REVIEW: "Viral Times", Ron Seybold
- BKVRLTMS.RVW 20130107
"Viral Times", Ron Seybold, 2011, 978-0-9850067-0-9, U$12.99
%A Ron Seybold ron@...
%C 11702 Buckingham Road, Austin, TX, USA 78759
%G 978-0-9850067-0-9 0-9850067-0-6
%I Workshop Writer Press
%O U$12.99 workshopwriter.com 512-331-0075 ron@...
%O Audience n- Tech 1 Writing 2 (see revfaq.htm for explanation)
%P 270 p.
%T "Viral Times"
This book is a novel. The basic plot is that AIDS Ultra (a new-and-
improved form of AIDS) and HIVE-5 (a disease that sounds way too much
like "High five!" for anyone to take seriously) have made unprotected
sex just too dangerous. Instead of waiting for the inevitable to
happen and the population to reduce to those few who *do* take their
marriage vows seriously, someone invents SimSuits and SexNet. (Of
Jenny Nation (whose name sounds too much like temperance leader Carrie
Nation for anyone to take seriously) invents a computer virus to
infect the SexNet. But it's also supposed to infect (and kill) the
people who use SexNet. So, one would assume, we have the standard
canard of the computer virus that infects people (made so famous by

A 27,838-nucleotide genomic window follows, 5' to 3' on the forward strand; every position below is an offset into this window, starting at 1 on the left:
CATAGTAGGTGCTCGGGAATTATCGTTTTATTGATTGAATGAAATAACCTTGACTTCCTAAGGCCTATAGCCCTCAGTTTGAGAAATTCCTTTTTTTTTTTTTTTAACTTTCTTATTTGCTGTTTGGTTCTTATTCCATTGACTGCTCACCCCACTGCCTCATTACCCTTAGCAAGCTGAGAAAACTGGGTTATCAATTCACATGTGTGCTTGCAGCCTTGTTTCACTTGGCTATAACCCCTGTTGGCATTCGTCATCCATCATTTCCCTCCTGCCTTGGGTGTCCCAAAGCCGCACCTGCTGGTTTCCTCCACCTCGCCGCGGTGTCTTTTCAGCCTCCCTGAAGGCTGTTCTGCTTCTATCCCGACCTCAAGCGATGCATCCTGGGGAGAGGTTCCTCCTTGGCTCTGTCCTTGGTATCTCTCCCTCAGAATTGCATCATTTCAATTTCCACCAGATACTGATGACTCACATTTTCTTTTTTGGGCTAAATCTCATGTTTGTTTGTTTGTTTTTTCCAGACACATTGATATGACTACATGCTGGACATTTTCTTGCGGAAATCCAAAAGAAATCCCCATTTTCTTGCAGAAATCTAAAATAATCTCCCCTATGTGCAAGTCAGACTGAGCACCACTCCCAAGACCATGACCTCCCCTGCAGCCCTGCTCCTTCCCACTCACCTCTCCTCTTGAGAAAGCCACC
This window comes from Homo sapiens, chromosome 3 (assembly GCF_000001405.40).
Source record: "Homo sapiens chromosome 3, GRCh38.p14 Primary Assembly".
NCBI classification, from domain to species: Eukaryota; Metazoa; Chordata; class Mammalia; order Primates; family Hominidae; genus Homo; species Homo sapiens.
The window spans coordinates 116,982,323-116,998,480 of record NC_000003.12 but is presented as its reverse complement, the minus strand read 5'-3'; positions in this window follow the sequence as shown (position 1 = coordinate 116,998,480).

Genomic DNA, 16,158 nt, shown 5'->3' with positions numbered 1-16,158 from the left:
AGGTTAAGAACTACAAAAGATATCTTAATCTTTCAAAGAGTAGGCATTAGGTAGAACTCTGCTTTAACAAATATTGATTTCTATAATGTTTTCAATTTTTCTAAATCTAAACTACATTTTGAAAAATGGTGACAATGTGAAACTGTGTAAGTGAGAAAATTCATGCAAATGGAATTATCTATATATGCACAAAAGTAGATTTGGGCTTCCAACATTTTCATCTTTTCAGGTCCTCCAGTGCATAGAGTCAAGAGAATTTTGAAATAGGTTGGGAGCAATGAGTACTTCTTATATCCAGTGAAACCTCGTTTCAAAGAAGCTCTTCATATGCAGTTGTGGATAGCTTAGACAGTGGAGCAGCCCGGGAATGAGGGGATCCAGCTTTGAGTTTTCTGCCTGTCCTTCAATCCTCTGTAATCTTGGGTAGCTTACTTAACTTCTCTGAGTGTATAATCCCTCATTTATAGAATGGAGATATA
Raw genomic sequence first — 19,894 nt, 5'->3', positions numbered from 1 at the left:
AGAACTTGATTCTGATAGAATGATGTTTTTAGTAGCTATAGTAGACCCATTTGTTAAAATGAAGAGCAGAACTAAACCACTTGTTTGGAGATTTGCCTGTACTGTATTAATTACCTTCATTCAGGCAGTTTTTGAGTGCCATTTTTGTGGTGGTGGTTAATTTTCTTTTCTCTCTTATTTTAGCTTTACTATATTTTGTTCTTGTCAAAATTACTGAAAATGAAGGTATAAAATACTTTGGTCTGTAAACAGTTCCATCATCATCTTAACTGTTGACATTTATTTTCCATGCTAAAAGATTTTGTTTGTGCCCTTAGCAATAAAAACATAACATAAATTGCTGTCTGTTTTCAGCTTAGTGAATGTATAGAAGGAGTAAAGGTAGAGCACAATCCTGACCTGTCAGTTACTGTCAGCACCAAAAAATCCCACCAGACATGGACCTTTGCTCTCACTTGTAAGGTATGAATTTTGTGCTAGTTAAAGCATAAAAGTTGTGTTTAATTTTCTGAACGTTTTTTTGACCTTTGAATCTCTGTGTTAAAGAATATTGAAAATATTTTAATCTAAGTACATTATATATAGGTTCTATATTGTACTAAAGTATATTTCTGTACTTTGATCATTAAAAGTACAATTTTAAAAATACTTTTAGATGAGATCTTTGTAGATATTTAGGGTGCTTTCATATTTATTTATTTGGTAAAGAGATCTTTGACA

the Weekly World News).
However, this book gets into this (review) series by actually
addressing this problem! The SimSuits are, of course, supposed to be
full sensation virtual reality interfaces to the SexNet. Instead of
assuming electrical or electro-mechanical interfaces, Seybold
postulates a kind of yeast-based pseudo-organism as the interface.
Therefore, the computer virus can force the organic interface to
create disease agents.
(The reviewer must pause, at this point, to wonder how many people
would find wrapping themselves into a slime-lined suit a preferable
alternative to abstinence and/or dying, and to speculate on the
incidence of normal yeast infections that such a setup would cause.
But I digress.)
The book also postulates that a) drug companies sell nothing but
useless nostrums, b) modern medicine is a fraud, and c) that
homeopathic, naturopathic, and other alternative treatments are the
only effective solutions. If you have sympathy with that perspective
you might like the book, because otherwise it is rather confusing with
an unsatisfying ending (unless you also assume that the author is
planning a sequel).
copyright, Robert M. Slade 2013 BKVRLTMS.RVW 20130107
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The one thing that is certain is that anyone who uses the phrase
'outside the box' is as deeply inside the box as a person can be.
- Michael Lewis